353 Commonwealth was designed by architect G. Wilton Lewis and built in 1894, one of three contiguous houses (349-351-353 Commonwealth) built and owned by housing contractor Luther M. Merrill, probably for speculative sale. He is shown as the owner on the original building permit application dated April 25, 1894, and on the final building inspection report dated March 8, 1895. The three houses are designed as a single, symmetrical unit, centered on a two-story palladian window.
By the 1895-1896 winter season, 353 Commonwealth was the home of Miss Eleanor Stanley Parker. She is shown as the owner on the 1898 Bromley map, and was the assessed owner through 1904. She also maintained a home in Nahant.
She continued to live at 353 Commonwealth until about 1901. During the 1899-1900 winter season, she was joined by Mrs. Elizabeth Gardiner (Stone) Bacon, the widow of William Benjamin Bacon, Jr., who had died in September of 1896.
In June of 1900, at the time of the 1900 US Census, Eleanor Parker was living elsewhere and 353 Commonwealth was the home of Louis Stone Greenleaf, an electrical engineer, and his wife, Margaret (Adams) Greenleaf. Louis Greenleaf was the nephew of Elizabeth (Stone) Bacon, son of Richard Cranch Greenleaf and his wife, Adeline Emma Stone (Elizabeth (Stone) Bacon’s half-sister).
Eleanor Parker resumed living at 353 Commonwealth during the 1900-1901 winter season, but moved thereafter. During the 1903-1904 winter season she was living at the Hotel Victoria at 273 Dartmouth and by the 1904-1905 season she was living at Haddon Hall at 282 Dartmouth.
By the 1901-1902 winter season, 353 Commonwealth was the home of banker William Pratt Lyman and his wife Helen (Beeckman) Lyman. They had lived at 435 Beacon during the 1899-1900 season. They also maintained a home in Nahant. They continued to live at 353 Commonwealth in 1903, but had moved to 528 Beacon by 1904.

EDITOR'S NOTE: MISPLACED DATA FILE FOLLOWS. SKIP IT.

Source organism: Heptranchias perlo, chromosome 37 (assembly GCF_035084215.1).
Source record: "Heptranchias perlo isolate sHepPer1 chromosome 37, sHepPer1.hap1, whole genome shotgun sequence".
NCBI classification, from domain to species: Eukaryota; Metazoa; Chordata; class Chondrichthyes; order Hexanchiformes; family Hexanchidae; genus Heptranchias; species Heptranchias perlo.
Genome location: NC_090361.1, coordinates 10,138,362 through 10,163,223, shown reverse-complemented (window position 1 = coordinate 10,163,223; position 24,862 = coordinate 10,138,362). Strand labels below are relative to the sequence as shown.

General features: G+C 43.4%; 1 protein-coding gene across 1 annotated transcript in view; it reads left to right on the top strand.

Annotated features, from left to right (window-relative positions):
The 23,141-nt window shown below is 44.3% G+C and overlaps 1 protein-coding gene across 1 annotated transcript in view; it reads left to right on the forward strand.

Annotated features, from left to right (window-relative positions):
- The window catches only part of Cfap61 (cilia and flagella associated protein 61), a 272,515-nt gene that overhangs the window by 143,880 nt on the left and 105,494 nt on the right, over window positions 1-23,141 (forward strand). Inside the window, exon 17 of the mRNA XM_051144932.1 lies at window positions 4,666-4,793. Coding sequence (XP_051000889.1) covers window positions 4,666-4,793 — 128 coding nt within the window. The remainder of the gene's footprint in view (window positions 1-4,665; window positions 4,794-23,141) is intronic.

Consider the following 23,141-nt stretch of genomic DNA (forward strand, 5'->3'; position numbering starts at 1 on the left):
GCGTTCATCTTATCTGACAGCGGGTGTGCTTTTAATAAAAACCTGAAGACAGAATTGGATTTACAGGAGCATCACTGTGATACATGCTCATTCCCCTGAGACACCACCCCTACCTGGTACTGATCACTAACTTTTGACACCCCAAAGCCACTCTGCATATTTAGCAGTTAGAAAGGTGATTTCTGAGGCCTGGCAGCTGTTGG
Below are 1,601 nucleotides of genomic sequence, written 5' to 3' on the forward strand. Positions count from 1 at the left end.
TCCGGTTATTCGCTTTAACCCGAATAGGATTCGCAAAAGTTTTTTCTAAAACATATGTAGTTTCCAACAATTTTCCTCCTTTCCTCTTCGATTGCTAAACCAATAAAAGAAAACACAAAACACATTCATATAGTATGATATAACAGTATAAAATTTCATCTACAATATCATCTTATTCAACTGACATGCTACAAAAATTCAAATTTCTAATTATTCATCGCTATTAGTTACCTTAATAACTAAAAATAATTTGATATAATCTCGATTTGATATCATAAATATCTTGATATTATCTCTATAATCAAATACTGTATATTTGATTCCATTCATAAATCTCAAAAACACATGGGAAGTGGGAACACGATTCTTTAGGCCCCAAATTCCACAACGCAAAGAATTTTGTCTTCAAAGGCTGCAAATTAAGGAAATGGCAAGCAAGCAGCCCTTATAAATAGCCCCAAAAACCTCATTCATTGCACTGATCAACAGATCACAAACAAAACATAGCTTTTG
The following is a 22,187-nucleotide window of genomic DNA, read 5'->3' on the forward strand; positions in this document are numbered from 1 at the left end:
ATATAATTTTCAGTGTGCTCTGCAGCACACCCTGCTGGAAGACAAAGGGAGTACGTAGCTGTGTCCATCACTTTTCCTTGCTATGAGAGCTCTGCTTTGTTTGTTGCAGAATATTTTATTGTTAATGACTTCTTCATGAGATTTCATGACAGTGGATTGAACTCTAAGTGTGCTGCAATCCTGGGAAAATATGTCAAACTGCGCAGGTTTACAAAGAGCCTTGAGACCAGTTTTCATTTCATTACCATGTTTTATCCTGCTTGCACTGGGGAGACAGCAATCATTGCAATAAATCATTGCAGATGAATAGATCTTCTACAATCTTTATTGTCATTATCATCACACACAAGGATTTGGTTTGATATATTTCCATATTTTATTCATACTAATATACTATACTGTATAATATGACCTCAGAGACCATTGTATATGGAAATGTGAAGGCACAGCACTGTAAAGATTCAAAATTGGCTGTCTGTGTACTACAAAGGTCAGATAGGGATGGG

In the spring of 1905, 353 Commonwealth was purchased from Eleanor Parker by Mrs. Anna Dwight (Whiting) Howard, widow of William Henry Howard, a land owner and cattle rancher in California. The transaction was reported in the Boston Globe on March 3, 1905. Her mother, Rebecca (Bullard) Whiting, and her unmarried children, Frances Sargent Howard and John Kenneth Howard, lived with her. They previously had lived at The Holland at 50 Commonwealth.
Anna Howard was the assessed owner of 353 Commonwealth from 1905 and is shown as the owner on the 1908 and 1917 Bromley maps.
Anna Howard continued to live at 353 Commonwealth in 1907, and by the 1907-1908 winter season had been joined there by Eugene Van Rensselaer Thayer, Jr., and his wife, Gladys Baldwin (Brooks) Thayer. They also maintained a home in Lancaster. He was an investment broker, and later would become president of the Merchants National Bank in Boston and then president of Chase Manhattan Bank in New York. By 1909, the Thayers had moved to 164 Marlborough.
During the 1908-1909 winter season, Anna Howard was living elsewhere and 353 Commonwealth was the home of Francis Augustus Shea, a bachelor. His mother, Mrs. Elizabeth (Eliza) (Dooley/Dorley) Shea, the widow of Francis Patrick Shea, and his unmarried sisters, Caroline J. Shea and Helen E. Shea, lived with him. They previously had lived at 22 Peterborough. He was president of the Reece Button Hole Machine Company, founded by his brother-in-law, John Reece (husband of Marietta Shea), who died in March of 1896.
By 1910, and Anna Howard was once again living at 353 Commonwealth, but in 1911 it was the home of dry goods merchant Henry Coffin Everett and his wife, Ellen Crocker (Tufts) Everett. They had lived at 283 Commonwealth in 1910.
By the 1911-1912 winter season, the Everetts had purchased and moved to 49 Commonwealth and Mrs. Howard was living at 353 Commonwealth again with her daughter, Frances. They continued to live there in 1915.